In our case, (1) is not acceptable as we've chosen to following design first approach. We decided to use (3), using a tool called Dredd. Dredd will read in our OAS, and issue HTTP calls to our locally running provider to ensure it's compatible with the spec.

Run the Provider tests​

When using a black-box style tool, the testing involves the following steps:

  1. Starting the API locally, stubbing out downstream dependencies where possible
  2. Preparing data so that all of the OAS scenarios may be tested
  3. Configuring the tool to read in the OAS and discover the provider
  4. Running the tool
  5. Capturing the output

Here is the Dredd configuration file, with some properties removed for clarity:

example-bi-directional-provider-dredd/dredd.yml

...
language: nodejs
server: npm start
server-wait: 3
reporter: [markdown]
output: [./output/report.md]
loglevel: warning
config: ./dredd.yml
blueprint: ./oas/products.yml
endpoint: 'http://127.0.0.1:3001'

Dredd will start our provider (npm start), read in the OAS file (./oas/products.yml) and then issue requests and assert on responses to our locally running provider at http://127.0.0.1:3001.

Publish your provider contracts​

Publish theΒ provider contractΒ to Pactflow
Find out more

See our Publishing contracts docs for more info

Now that we have created and verified our provider contract, we need to share the contract to our consumers. This is where Pactflow comes in to the picture. This step is referred to as "publishing" the provider contract.

The publishing step takes two key components:

  • The provider contract itself (in our case, the OAS document)
  • The test results (in our case, the Dredd output and whether or not it passed)

This information will be helpful later on, when we need to check compatibility with its consumers.

After you run through the process your dashboard will look this this

pactflow-dashboard-unverified

Deploy your provider safely to production​

Deploy the provider to production

Now that we have tested our provider and published our provider contract, we can deploy the application to production.

Whilst we don't currently have any consumers to worry about, we want to be prepared for when we do. Pactflow has a tool called can-i-deploy to help us.

The can-i-deploy command is an important part of a CI/CD workflow, adding stage gates to prevent deploying incompatible applications to environments such as production.

This diagram shows an illustrative CI/CD pipeline as it relates to our progress to date:

first provider pipeline run

Deploy the provider to production​

Let's run the command:

npm run can-i-deploy

This should pass, because as we discussed above, there are no consumers:

$ npm run can-i-deploy

> product-service@1.0.0 can-i-deploy /root/example-bi-directional-provider-dredd
> pact-broker can-i-deploy --pacticipant pactflow-example-bi-directional-provider-dredd --version="$(npx @pact-foundation/absolute-version)" --to-environment production

npx: installed 47 in 2.835s
Computer says yes \o/

There are no missing dependencies

Later on, when consumers start to use our API, we will be prevented from releasing a change that results in a backwards incompatible change for our consumers. Consumers will also use this command to ensure they are compatible with the Provider API in the target environment (in this case, production).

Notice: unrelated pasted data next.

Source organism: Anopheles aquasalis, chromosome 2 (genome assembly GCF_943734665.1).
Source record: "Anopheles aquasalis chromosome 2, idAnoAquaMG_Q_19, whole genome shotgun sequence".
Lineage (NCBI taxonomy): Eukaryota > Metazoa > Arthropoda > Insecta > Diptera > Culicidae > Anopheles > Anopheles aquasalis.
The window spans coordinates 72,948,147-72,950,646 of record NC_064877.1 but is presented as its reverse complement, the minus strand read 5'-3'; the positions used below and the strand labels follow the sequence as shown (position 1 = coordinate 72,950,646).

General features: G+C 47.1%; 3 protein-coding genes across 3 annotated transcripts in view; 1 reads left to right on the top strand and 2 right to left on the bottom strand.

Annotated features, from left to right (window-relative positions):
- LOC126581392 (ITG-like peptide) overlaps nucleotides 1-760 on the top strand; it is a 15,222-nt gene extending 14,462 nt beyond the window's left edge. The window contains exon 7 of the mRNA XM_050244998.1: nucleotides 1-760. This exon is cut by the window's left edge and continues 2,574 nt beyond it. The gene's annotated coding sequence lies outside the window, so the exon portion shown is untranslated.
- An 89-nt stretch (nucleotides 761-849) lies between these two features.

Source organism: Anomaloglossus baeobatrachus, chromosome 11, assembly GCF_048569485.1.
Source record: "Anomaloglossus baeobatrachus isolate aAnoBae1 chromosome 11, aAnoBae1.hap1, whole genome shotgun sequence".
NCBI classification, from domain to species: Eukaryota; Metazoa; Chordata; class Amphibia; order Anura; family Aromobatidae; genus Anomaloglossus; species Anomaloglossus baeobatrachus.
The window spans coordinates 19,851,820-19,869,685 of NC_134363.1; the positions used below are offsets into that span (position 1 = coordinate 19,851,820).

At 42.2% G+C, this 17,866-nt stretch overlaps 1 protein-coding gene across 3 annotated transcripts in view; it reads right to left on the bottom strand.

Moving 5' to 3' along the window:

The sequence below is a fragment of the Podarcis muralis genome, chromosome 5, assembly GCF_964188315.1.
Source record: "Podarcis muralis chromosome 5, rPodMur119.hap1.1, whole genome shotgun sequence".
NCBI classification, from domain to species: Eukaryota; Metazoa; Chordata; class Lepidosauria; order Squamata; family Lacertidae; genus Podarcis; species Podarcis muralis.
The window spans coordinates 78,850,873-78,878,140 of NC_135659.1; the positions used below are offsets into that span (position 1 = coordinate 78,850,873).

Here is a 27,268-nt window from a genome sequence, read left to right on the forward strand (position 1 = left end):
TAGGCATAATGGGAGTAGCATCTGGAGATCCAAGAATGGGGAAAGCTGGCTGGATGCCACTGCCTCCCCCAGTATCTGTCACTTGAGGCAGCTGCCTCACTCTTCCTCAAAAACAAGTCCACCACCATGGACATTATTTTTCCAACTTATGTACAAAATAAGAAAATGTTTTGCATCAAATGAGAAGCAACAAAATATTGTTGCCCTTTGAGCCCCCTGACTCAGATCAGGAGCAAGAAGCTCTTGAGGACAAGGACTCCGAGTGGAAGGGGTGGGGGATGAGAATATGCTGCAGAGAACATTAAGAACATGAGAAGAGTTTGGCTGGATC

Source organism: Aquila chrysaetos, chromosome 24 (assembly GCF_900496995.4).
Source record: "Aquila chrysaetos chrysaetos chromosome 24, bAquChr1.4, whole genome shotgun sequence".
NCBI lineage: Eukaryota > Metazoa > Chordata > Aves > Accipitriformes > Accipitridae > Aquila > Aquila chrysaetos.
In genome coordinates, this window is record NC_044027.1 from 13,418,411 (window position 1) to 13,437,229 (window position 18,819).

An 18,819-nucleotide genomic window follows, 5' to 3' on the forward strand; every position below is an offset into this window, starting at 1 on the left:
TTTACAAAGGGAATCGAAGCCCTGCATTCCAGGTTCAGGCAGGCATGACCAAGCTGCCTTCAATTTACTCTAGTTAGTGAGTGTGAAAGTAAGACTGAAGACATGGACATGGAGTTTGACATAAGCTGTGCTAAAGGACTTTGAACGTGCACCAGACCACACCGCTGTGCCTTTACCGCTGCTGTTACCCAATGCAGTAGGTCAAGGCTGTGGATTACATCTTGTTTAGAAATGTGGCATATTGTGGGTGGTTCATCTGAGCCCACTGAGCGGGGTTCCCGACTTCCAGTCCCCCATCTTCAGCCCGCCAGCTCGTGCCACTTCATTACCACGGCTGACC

We can now deploy our provider to production. Once we have deployed, we let Pactflow know that the new version of the Provider has been promoted to that environment:

npm run deploy

This allows Pactflow to communicate to any future consumers of the provider, that the OAS associated with this version of the provider is supported in production. If a consumer adds functionality that uses a subset of the OAS, they will be free to deploy safely!

Expected state by the end of this step​
  • The provider build is passing and it is deployed to production βœ…

Pick a provider​

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You can pick your provider now, compatibility is shown in the project readme's or in our examples page

Fork the repo​

  1. Fork the selected project in to your own Github account (click the 'Fork' button in the top right).
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In the GitHub address bar you can see https://github.com/<your_github_id>/example-bi-directional-provider-<your_chosen_provider> βœ…

Create a Github Secret to store your Pactflow API token in.​

  1. In Pactflow:
    1. Log in to your Pactflow account (https://<your-subdomain>.pactflow.io), and go to Settings > API Tokens - See here for the docs.
    2. Click the Copy button for the read/write CI token (make sure it's the read write one, not the read only one).
  2. In Github:
    1. Open your forked example-bi-directional-provider project (https://github.com/<your-username>/example-bi-directional-provider)
    2. Click on the Settings tab.
    3. Select Secrets from the side menu.
    4. Click New repository secret (the button is to the right of the "Actions secrets" heading)
    5. Set the name of the secret to PACTFLOW_TOKEN_FOR_CI_CD_WORKSHOP
    6. Paste in the Pactflow API token value you copied in the previous step.
success

You've successfully updated your PACTFLOW_TOKEN_FOR_CI_CD_WORKSHOP to your read/write CI token from Pactflow βœ…